Is 1/3 Always Equal to 1/3?: A Journal Exercise

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Students will be able to explain why the same fraction may not equal the same proportion.

Big Idea

Applying knowledge already learned is an important step in becoming a fluent math student. This journaling exercise stretches children to use concepts previously introduced.

Mini Lesson

10 minutes

Begin the class by asking the students to discuss with their partners what 1/3 means.  Listen for them to suggest that it is one part of 3 equal parts, or that an object is divided into 3 equal sections. This shouldn't be much of an issue at this point. 

Next, prompt them to discuss if 1/3 always equals 1/3.  As they discuss, listen in for some confusion, which is to be expected.  At this point, it may still be difficult for some of your students to understand that the fraction size depends on the size of the whole.

Bring the class together and listen to their reasoning.  Then, place 4 red Cuisenaire rods in a line on the overhead, as well as 4 purple rods in a line underneath the red.  

Ask the students to name the parts in the red line, as well as in the purple line. They should be able to name them as fourths. 

Now ask student partnerships to make a line of 4 green rods and another line of 4 brown rods.  Prompt them to discuss the names of those unit fractions with their partners.  Then as a class ask how a red, purple, green, and brown rod could all be called 1/4.  Are they the same?  Do they equal each other?  

Some of my students were still a bit confused and wondered how they could all be named the same if they represented something different.  I responded by reminding them that we have 3 Lauren's in our class.  Then I asked, are they the same girl?  No, but they have a name that is the same, but represents something different. With fractions, like people, we need names to represent the equal parts, but the wholes are completely different.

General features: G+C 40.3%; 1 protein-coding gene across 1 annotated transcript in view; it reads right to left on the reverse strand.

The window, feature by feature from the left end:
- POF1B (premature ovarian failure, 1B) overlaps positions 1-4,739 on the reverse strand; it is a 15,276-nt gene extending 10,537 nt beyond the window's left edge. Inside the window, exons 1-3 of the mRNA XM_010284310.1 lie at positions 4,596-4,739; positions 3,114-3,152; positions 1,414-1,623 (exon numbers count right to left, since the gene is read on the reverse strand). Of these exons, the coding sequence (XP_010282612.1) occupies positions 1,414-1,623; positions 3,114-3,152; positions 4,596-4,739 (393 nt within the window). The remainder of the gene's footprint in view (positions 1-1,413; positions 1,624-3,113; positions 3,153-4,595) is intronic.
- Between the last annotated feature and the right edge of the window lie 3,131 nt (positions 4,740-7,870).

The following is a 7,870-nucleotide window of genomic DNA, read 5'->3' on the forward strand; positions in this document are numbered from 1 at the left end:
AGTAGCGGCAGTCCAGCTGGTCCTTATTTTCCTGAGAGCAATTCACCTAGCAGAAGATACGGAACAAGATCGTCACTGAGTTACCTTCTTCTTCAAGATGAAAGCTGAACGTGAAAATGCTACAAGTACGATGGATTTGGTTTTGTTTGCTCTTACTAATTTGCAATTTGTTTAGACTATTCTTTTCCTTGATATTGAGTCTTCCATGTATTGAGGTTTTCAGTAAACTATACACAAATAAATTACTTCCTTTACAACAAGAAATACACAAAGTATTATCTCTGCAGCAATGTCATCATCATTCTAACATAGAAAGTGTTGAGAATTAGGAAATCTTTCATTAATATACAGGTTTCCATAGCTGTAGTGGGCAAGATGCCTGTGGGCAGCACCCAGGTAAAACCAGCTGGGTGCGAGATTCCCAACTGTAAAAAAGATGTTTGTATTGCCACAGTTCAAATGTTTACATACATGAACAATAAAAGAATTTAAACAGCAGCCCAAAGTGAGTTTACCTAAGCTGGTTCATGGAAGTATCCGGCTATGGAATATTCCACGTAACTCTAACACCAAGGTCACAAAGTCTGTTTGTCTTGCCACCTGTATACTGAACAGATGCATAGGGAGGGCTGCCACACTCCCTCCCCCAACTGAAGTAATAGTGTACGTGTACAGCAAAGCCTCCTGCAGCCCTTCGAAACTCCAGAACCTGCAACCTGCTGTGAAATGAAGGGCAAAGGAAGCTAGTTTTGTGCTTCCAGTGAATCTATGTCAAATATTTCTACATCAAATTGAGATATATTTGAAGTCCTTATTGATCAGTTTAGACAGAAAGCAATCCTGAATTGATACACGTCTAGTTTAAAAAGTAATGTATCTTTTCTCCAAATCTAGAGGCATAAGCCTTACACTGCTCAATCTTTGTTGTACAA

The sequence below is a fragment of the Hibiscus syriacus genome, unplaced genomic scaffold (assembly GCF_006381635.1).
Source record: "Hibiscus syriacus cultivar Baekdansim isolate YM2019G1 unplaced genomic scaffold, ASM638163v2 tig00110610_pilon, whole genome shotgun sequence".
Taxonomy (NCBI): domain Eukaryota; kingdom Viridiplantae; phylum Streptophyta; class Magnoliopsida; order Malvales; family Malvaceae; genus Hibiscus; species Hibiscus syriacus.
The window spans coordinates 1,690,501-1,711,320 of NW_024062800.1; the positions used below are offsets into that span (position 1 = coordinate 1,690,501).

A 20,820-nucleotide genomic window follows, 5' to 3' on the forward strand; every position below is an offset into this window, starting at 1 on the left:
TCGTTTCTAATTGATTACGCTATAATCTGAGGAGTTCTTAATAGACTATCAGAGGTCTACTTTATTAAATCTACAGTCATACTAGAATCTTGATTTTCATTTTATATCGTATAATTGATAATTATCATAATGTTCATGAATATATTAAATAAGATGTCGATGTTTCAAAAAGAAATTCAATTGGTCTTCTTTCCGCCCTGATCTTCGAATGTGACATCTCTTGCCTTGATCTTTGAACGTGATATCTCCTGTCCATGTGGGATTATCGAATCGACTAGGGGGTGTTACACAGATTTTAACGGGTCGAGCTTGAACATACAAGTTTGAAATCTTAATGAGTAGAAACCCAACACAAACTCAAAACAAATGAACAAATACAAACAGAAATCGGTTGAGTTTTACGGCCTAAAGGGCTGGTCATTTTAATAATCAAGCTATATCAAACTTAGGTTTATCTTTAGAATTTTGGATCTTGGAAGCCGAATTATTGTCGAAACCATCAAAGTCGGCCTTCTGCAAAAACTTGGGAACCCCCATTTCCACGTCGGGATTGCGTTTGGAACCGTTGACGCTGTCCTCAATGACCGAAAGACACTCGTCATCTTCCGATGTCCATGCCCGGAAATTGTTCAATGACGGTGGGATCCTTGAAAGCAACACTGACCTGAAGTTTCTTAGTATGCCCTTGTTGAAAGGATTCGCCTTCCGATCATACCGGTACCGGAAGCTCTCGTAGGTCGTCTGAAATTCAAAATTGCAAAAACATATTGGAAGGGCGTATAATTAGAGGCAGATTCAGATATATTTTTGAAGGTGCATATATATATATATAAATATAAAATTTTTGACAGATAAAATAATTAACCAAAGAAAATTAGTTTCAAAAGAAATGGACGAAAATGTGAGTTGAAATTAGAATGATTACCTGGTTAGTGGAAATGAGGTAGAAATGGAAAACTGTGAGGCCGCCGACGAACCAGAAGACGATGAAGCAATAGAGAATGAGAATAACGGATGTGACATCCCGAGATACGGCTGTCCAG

Active Engagement

25 minutes

In order to gauge students on their understanding of this, after two lessons, I give them a prompt:

Marcus looks at the number lines below and says they can’t both be correct because 1/3 is in different spots on each line. Explain why you agree or disagree.

(This prompt is in the resources of this section formatted to be printed on mailing labels so students can just stick it in their Journal. Because it is a label format, there are no number lines provided to make the comparison, so I draw the two number lines on the board.)  

The number lines presented to students are of the same length, but show the fraction 1/3 in different locations. 

The students are expected to create a model of the question using the number lines, and respond to the question's statement that the 1/3 represented on two different number lines could not be correct if they were not in the same location.

Many students still struggled, but I let them.  I purposefully created this lesson to assess the understanding of the students thus far.  You will see in the samples, that some students understood and could communicate with detail, their understanding. Others had a response, but could not communicate their thinking. 

Wrap Up

10 minutes

To wrap up the lesson, I ask all of the students to come to the community area with their journals. I then ask the children to share their journal responses in groups of three.  I alert them to the fact that they will later be sharing out their partner's ideas, and not their own, so they have to listen carefully and ask remember to questions if they don't understand what their partner is saying. 

This student was sharing her thinking and including the thinking of her partner.  She stumbles on the explanation of her partner, so her partner chimes in!

As the groups shared, we added information on the board from ideas heard and learned. You can see in the photo in this section that the students went back to our lesson about the slices of pizza in a small pizza not being the same as the slices in a large pizza.

That suggestion really helped some students.  For the last 5 minutes of the class, students are asked to return to their desks and add to, or revise their journals with new understanding.